Employee Of The Century

It's 5 a.m., and Arthur Winston pulls into his parking space and clocks in, just as he has every workday for 70 years.

"They tell me I'm a workaholic," says Winston.

Winston, a cleaning supervisor at a Los Angeles bus yard, turned 98 this month. He's never been late, never called in sick and never punched out early.

"I just love to come to work here," he says.

It's the best work record the U.S. Labor Department has ever heard of, reports CBS News Correspondent Bill Whitaker.

And in the yard, where everyone calls him Mr. Winston, he's an inspiration.

"He loves his job," says his supervisor Alex DeNuzzo. "He loves what he does."

So what's his secret?

"I don't smoke, and I don't drink and I don't fool with these credit cards," he says.

"It's kind of like looking at history," says DeNuzzo.

He polished those values to near perfection since starting work here in 1934. Back when vast Los Angeles was tied together by electric trolleys, but divided by race. African-American transit workers had separate washrooms and few opportunities.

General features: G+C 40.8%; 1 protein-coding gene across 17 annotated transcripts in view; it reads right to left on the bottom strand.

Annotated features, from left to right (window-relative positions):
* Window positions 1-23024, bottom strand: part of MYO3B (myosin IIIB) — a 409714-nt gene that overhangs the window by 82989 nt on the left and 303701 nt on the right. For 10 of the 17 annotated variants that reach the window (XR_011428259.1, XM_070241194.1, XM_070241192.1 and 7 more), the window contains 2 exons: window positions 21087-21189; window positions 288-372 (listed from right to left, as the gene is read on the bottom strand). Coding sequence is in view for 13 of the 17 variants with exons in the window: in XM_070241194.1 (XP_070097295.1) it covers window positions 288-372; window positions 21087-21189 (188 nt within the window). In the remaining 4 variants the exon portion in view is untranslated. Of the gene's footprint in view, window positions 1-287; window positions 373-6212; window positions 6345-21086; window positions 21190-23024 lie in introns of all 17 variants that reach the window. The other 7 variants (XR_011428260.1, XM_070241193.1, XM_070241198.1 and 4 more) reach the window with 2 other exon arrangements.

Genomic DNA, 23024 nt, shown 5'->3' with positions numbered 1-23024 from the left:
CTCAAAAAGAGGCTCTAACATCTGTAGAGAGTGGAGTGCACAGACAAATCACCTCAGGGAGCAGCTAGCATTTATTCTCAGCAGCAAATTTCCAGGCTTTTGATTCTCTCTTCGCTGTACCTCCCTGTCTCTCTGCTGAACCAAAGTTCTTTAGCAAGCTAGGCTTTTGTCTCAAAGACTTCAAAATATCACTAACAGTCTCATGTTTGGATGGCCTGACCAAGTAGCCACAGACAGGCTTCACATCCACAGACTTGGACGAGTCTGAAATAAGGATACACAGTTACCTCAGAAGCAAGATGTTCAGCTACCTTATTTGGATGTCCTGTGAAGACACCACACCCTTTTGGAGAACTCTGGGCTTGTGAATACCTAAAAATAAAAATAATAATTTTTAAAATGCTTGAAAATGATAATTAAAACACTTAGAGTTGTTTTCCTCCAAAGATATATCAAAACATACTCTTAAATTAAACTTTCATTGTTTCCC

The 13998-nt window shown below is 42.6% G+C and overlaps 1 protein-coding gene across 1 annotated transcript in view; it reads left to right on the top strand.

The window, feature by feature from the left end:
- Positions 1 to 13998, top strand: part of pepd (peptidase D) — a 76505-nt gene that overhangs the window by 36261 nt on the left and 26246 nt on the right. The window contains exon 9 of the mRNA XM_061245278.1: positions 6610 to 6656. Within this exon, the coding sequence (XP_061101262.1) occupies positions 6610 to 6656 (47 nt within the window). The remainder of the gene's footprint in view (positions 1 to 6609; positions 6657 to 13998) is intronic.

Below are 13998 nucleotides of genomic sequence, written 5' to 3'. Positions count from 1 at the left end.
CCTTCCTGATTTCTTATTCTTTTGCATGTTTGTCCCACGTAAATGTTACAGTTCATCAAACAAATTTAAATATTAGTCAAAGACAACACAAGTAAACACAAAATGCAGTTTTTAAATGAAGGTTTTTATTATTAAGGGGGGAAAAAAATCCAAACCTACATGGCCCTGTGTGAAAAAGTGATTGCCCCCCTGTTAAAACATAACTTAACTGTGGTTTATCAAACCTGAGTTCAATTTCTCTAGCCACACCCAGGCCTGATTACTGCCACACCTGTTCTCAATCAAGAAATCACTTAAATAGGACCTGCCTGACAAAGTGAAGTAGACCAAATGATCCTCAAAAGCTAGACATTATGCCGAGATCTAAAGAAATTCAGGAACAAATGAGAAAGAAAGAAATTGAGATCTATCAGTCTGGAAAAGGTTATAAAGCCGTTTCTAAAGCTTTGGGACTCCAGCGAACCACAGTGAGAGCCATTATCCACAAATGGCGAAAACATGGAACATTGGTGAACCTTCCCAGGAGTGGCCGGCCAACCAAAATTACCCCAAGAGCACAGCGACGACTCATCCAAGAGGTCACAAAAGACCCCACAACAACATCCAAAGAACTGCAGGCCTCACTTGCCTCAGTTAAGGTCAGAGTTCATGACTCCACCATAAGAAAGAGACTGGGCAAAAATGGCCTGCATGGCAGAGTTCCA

He wasn't allowed to be a mechanic, a bus driver or a streetcar operator, but could clean. So he did, through riots and earthquakes.

He did miss one day, the day he buried his wife of 65 years. His work ethic has won him countless awards, like one from former President Bill Clinton. Another award was given to Winston from the "Laker Girls."

But what puts the biggest smile of his face? All of the 15 bus yards in L.A. are identified by number, except one: the Arthur Winston Bus Division.

"This is my yard," he says.

Asked if he has any desire to retire, Winston says, "No, no, no, no."

Maybe when he's 100. Until then, he'll take it one day at a time.

"It's nice to walk out in the morning and say, 'Thank God. Let me see another day that I've never seen before. Just one,'" says Winston.

You've earned it Mr. Winston.
  • Jaime Holguin

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